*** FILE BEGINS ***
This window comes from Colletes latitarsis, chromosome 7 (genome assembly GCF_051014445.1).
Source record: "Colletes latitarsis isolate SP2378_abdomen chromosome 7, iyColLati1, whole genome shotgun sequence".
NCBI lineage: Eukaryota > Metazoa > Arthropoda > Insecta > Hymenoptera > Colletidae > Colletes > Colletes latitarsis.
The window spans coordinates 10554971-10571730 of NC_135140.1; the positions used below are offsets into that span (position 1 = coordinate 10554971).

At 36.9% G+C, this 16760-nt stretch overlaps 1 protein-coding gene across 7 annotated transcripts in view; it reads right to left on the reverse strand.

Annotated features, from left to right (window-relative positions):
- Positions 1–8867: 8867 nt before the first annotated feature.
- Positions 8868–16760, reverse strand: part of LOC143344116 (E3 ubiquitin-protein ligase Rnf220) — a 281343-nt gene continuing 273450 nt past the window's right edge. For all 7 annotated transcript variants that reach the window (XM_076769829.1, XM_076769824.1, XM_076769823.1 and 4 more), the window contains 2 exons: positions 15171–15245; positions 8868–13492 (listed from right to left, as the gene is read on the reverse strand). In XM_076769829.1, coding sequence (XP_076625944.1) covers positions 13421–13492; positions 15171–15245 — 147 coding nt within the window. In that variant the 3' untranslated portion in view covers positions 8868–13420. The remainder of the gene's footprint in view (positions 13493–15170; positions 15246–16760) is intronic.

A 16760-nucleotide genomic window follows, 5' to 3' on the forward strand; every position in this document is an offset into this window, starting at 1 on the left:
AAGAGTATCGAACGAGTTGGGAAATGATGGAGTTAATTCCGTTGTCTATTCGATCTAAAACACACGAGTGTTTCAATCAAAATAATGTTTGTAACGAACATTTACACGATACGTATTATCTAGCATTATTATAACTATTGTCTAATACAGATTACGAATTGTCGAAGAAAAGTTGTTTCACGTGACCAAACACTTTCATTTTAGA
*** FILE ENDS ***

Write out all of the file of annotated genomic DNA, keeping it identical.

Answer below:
This window comes from Colletes latitarsis, chromosome 7 (genome assembly GCF_051014445.1).
Source record: "Colletes latitarsis isolate SP2378_abdomen chromosome 7, iyColLati1, whole genome shotgun sequence".
NCBI lineage: Eukaryota > Metazoa > Arthropoda > Insecta > Hymenoptera > Colletidae > Colletes > Colletes latitarsis.
The window spans coordinates 10554971-10571730 of NC_135140.1; the positions used below are offsets into that span (position 1 = coordinate 10554971).

At 36.9% G+C, this 16760-nt stretch overlaps 1 protein-coding gene across 7 annotated transcripts in view; it reads right to left on the reverse strand.

Annotated features, from left to right (window-relative positions):
- Positions 1–8867: 8867 nt before the first annotated feature.
- Positions 8868–16760, reverse strand: part of LOC143344116 (E3 ubiquitin-protein ligase Rnf220) — a 281343-nt gene continuing 273450 nt past the window's right edge. For all 7 annotated transcript variants that reach the window (XM_076769829.1, XM_076769824.1, XM_076769823.1 and 4 more), the window contains 2 exons: positions 15171–15245; positions 8868–13492 (listed from right to left, as the gene is read on the reverse strand). In XM_076769829.1, coding sequence (XP_076625944.1) covers positions 13421–13492; positions 15171–15245 — 147 coding nt within the window. In that variant the 3' untranslated portion in view covers positions 8868–13420. The remainder of the gene's footprint in view (positions 13493–15170; positions 15246–16760) is intronic.

A 16760-nucleotide genomic window follows, 5' to 3' on the forward strand; every position in this document is an offset into this window, starting at 1 on the left:
AAGAGTATCGAACGAGTTGGGAAATGATGGAGTTAATTCCGTTGTCTATTCGATCTAAAACACACGAGTGTTTCAATCAAAATAATGTTTGTAACGAACATTTACACGATACGTATTATCTAGCATTATTATAACTATTGTCTAATACAGATTACGAATTGTCGAAGAAAAGTTGTTTCACGTGACCAAACACTTTCATTTTAGA